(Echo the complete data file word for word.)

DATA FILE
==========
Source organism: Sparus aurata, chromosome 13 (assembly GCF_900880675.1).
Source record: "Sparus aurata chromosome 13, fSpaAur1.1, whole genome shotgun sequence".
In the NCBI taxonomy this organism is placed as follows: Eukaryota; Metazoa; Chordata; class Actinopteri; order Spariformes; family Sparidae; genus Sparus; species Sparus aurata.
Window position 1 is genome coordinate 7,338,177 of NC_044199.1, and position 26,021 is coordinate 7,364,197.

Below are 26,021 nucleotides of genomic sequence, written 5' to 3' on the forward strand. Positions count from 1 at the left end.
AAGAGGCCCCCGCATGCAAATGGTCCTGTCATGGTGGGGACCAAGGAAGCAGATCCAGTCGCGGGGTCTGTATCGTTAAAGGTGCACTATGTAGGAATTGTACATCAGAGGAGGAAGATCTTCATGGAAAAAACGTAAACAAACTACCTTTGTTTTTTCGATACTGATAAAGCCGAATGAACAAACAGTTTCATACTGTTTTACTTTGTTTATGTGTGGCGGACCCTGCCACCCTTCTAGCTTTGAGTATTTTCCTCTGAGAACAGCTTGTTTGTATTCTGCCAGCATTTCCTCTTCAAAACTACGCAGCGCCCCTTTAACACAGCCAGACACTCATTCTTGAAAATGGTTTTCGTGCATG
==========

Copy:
Source organism: Sparus aurata, chromosome 13 (assembly GCF_900880675.1).
Source record: "Sparus aurata chromosome 13, fSpaAur1.1, whole genome shotgun sequence".
In the NCBI taxonomy this organism is placed as follows: Eukaryota; Metazoa; Chordata; class Actinopteri; order Spariformes; family Sparidae; genus Sparus; species Sparus aurata.
Window position 1 is genome coordinate 7,338,177 of NC_044199.1, and position 26,021 is coordinate 7,364,197.

Below are 26,021 nucleotides of genomic sequence, written 5' to 3' on the forward strand. Positions count from 1 at the left end.
AAGAGGCCCCCGCATGCAAATGGTCCTGTCATGGTGGGGACCAAGGAAGCAGATCCAGTCGCGGGGTCTGTATCGTTAAAGGTGCACTATGTAGGAATTGTACATCAGAGGAGGAAGATCTTCATGGAAAAAACGTAAACAAACTACCTTTGTTTTTTCGATACTGATAAAGCCGAATGAACAAACAGTTTCATACTGTTTTACTTTGTTTATGTGTGGCGGACCCTGCCACCCTTCTAGCTTTGAGTATTTTCCTCTGAGAACAGCTTGTTTGTATTCTGCCAGCATTTCCTCTTCAAAACTACGCAGCGCCCCTTTAACACAGCCAGACACTCATTCTTGAAAATGGTTTTCGTGCATG